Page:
DNP Profile: Emily Rymland

Nov 22, 2017
Emily Rymland

Oakland, CA

Post Master's Completion Program 


Emily’s career working with HIV began in the early 1990s. She had a degree in theater and had been working in that field when the disease began to invade her community. Not long before, she had visited East Africa where she saw the devastation HIV was causing there.  She knew she had to take action. She says “My friends were dying and I couldn’t stand being a passive bystander. I needed to help.”  


At that point Emily went back to school for nursing, becoming a registered nurse, earning a master’s degree becoming a nurse practitioner. She has been working with HIV patients in California and currently works as a nurse practitioner at the East Bay AIDs Center serving women and the under- and uninsured. Emily’s commitment to care extends well beyond the Bay Area; she is a board member of the Buseesa Community Development Centre (BCDC) in Uganda which is works on three pillars; microcredit, health, and education. The Centre also has a well with clean drinking water.


As the BCDC’s Chief Medical Officer Emily established the area’s first permanent medical clinic in 2014. The idea to establish the clinic came after she and a team of nurses and pharmacists spent a week there, treating over 1,200 Buseesa residents for malaria, worms, typhoid fever, HIV/AIDS, other diseases, and conditions.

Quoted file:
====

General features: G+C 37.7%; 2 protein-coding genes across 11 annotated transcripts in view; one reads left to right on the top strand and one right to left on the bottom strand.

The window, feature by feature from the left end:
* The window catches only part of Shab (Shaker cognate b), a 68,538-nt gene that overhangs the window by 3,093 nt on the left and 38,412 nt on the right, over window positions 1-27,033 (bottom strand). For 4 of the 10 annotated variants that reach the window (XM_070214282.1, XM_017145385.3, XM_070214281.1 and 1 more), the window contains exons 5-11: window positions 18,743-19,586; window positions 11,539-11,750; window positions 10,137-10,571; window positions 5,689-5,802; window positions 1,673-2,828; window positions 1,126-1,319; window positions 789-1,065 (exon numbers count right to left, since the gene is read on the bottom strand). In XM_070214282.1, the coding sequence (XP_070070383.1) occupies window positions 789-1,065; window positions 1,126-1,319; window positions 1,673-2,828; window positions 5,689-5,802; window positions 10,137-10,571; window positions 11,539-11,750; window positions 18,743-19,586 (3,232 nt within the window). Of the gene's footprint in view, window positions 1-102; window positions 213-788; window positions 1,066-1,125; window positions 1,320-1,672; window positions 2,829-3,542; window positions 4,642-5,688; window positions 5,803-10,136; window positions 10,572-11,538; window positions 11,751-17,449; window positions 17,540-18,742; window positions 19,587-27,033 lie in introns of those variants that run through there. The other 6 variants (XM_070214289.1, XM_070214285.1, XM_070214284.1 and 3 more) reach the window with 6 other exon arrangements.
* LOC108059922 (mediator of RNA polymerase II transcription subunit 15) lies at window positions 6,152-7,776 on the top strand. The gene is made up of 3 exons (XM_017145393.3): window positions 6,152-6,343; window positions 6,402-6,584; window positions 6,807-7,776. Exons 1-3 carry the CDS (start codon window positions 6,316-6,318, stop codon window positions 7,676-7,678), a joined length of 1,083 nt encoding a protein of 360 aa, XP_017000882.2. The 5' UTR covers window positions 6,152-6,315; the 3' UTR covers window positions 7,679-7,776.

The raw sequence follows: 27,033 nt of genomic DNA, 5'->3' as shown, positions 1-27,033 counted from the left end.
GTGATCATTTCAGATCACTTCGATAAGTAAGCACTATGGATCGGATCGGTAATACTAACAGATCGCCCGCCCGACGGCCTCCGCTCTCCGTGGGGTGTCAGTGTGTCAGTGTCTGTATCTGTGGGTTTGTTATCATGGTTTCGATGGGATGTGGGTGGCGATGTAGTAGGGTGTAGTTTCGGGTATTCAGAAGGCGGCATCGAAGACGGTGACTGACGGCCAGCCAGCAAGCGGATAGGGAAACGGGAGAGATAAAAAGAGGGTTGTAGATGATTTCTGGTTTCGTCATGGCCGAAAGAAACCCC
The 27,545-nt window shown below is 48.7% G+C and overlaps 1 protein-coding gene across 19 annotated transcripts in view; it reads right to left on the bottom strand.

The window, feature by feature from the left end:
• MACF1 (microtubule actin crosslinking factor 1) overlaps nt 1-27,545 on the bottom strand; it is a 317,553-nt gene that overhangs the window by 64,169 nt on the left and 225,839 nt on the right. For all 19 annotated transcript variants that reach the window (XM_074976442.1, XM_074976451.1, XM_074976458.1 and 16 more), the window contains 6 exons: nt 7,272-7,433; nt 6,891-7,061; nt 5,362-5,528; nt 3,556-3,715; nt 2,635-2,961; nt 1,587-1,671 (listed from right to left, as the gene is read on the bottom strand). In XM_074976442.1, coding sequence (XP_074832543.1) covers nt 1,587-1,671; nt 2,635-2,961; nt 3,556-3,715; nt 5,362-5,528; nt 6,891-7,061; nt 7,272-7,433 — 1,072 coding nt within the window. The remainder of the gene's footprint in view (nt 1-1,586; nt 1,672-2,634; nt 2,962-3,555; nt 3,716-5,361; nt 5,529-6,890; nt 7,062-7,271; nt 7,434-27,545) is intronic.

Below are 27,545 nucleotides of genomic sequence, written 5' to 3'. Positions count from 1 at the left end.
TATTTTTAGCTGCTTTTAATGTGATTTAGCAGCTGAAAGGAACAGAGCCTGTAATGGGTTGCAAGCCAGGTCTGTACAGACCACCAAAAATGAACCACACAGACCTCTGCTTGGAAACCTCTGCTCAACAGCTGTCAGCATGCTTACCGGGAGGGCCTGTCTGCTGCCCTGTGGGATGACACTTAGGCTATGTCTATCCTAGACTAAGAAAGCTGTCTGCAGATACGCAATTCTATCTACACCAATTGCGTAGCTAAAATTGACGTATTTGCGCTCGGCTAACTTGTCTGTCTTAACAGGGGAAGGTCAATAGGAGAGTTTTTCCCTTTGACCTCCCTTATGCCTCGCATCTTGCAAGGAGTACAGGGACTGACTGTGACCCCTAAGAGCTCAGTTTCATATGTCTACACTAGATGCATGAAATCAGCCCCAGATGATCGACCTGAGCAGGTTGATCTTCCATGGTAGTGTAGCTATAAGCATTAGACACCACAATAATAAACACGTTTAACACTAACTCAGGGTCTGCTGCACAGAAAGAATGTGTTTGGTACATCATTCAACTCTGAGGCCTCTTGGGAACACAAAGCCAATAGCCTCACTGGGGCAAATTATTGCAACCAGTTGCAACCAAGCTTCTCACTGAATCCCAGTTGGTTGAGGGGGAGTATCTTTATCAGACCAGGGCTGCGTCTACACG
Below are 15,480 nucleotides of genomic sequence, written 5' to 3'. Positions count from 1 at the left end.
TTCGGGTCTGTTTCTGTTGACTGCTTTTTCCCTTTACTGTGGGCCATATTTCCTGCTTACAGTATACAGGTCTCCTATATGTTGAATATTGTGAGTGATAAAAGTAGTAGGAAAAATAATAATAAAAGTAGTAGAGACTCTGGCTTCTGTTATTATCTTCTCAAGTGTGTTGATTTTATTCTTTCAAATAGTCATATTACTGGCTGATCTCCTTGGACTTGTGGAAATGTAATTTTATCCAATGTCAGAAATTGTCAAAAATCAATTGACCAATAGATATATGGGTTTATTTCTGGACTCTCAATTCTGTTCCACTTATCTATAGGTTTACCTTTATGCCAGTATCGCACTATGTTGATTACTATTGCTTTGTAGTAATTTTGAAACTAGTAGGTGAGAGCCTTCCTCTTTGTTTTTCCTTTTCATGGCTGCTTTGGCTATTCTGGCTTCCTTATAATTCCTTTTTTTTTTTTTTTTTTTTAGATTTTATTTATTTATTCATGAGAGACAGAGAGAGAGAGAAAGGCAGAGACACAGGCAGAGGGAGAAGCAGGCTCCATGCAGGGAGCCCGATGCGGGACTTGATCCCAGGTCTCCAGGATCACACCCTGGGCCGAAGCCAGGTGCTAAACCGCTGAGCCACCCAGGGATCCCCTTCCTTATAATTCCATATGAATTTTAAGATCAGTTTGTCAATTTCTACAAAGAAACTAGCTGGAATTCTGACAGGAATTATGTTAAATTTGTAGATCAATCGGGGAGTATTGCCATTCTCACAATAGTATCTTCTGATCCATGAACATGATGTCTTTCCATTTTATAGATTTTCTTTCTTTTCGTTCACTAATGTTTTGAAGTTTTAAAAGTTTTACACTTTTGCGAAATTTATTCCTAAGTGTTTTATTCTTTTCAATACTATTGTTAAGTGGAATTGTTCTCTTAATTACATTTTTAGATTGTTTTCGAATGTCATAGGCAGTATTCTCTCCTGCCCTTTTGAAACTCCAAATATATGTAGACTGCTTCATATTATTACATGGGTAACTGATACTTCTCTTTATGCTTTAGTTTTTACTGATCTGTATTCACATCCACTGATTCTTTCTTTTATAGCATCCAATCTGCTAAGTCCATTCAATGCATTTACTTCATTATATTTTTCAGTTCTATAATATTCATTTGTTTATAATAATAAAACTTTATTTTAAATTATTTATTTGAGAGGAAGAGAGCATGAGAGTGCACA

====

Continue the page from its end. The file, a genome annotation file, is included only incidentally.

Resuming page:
Having raised money for solar panels to create electricity, the clinic is now a six-room facility with a lab, staffed by a clinical officer, two nurse midwives, a registered nurse, a lab tech, and a cashier. The clinic now gives about 4,000 people access to medical care who did not have access before. Curbing deaths from malaria and AIDs are two of the main goals of the clinic. Stigma still surrounds HIV and AIDs in Uganda and testing is met with resistance due to the social consequences of being found positive. Emily says that if patients can overcome those fears, they can receive necessary treatment, “If you can get them to the clinic, they will do well…The medicine works here. It works there too if we can get it to them.” Challenging this stigma and encouraging testing and treatment are built into Emily’s work.


Several times a year, Emily visits the clinic and bring medical supplies. “It needs to be in our consciousness that there is suffering going on all over the world,” she notes. Raising money for the BCDC is her passion.


Already a nurse practitioner, Emily decided to further her education in UMass Amherst's Doctor of Nursing Practice Post-Master's Completion program to replicate a functioning clinic and "further serve the people of Western Uganda." With curriculum emphasizing organizational behavior and healthcare informatics, the Post-MS DNP Completion is an excellent option for advanced practice nurses to gain the skills and knowledge for innovation and leadership roles.


Emily says her classes are helping to bring a new perspective to her work, citing the program's Nursing Ethics, Health Policy, & Politics class as making a big impact “I learned how to look at things through a different eye, whether here, in Africa, or just walking through this world.”